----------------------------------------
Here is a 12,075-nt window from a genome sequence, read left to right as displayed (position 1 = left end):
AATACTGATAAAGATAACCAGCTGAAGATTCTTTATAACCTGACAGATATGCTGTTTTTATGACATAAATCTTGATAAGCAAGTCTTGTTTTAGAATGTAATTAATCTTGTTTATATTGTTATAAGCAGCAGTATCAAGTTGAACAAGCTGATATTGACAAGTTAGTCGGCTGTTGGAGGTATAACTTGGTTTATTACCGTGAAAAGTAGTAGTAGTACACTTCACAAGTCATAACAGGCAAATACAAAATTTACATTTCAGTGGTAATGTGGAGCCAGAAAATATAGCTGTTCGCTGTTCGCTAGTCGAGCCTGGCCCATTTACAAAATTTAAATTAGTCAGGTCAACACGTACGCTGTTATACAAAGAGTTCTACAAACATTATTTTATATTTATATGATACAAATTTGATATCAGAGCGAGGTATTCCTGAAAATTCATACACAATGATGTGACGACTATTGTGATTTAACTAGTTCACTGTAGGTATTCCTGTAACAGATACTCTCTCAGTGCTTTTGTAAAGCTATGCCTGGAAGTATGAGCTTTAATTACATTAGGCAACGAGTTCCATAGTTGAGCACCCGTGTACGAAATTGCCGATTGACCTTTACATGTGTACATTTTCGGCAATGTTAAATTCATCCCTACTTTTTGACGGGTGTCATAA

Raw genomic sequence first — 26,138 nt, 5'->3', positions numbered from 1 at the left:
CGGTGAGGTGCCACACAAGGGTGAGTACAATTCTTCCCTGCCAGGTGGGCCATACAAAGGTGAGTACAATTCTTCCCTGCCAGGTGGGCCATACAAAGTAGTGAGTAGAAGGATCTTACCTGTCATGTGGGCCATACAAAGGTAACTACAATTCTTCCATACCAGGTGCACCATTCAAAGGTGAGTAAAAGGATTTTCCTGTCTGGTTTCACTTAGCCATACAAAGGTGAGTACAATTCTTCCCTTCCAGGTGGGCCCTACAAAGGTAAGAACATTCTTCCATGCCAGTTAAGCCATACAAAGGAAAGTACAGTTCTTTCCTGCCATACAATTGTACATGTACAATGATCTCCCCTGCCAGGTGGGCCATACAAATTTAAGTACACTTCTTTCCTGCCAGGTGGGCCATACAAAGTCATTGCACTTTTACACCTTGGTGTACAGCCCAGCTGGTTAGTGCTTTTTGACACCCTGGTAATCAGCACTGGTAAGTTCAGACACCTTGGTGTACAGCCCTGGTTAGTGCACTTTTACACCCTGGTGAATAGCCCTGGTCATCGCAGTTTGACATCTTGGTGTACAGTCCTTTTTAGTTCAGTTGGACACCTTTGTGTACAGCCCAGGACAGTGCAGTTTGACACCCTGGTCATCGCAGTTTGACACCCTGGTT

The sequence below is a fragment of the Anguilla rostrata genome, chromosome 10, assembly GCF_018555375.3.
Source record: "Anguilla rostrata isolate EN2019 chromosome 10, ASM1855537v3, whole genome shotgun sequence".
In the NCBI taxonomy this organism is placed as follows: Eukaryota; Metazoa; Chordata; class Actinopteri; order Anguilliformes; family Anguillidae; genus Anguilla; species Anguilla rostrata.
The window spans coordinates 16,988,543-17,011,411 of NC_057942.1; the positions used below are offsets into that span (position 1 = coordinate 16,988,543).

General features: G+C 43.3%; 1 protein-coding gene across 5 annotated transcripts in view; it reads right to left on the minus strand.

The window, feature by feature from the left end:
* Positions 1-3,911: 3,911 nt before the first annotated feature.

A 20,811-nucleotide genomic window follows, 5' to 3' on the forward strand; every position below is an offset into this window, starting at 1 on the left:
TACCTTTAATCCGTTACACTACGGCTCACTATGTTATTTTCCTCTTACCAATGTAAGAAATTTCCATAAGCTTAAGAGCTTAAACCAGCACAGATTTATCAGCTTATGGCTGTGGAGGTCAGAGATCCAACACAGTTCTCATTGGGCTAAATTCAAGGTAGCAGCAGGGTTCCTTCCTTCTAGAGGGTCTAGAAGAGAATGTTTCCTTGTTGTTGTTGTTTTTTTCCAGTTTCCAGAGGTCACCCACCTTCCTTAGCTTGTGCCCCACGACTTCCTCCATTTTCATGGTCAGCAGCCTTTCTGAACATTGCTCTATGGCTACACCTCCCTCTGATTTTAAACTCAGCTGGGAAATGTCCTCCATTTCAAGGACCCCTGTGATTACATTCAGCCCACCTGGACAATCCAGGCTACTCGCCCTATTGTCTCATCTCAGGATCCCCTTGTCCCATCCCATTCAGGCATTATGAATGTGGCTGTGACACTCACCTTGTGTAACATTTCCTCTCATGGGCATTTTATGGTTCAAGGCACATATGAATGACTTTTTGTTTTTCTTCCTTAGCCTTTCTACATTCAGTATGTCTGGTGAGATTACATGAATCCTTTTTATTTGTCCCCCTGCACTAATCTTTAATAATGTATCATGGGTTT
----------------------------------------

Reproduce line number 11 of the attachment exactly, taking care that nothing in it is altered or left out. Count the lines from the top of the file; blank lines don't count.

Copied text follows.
* Positions 1-3,911: 3,911 nt before the first annotated feature.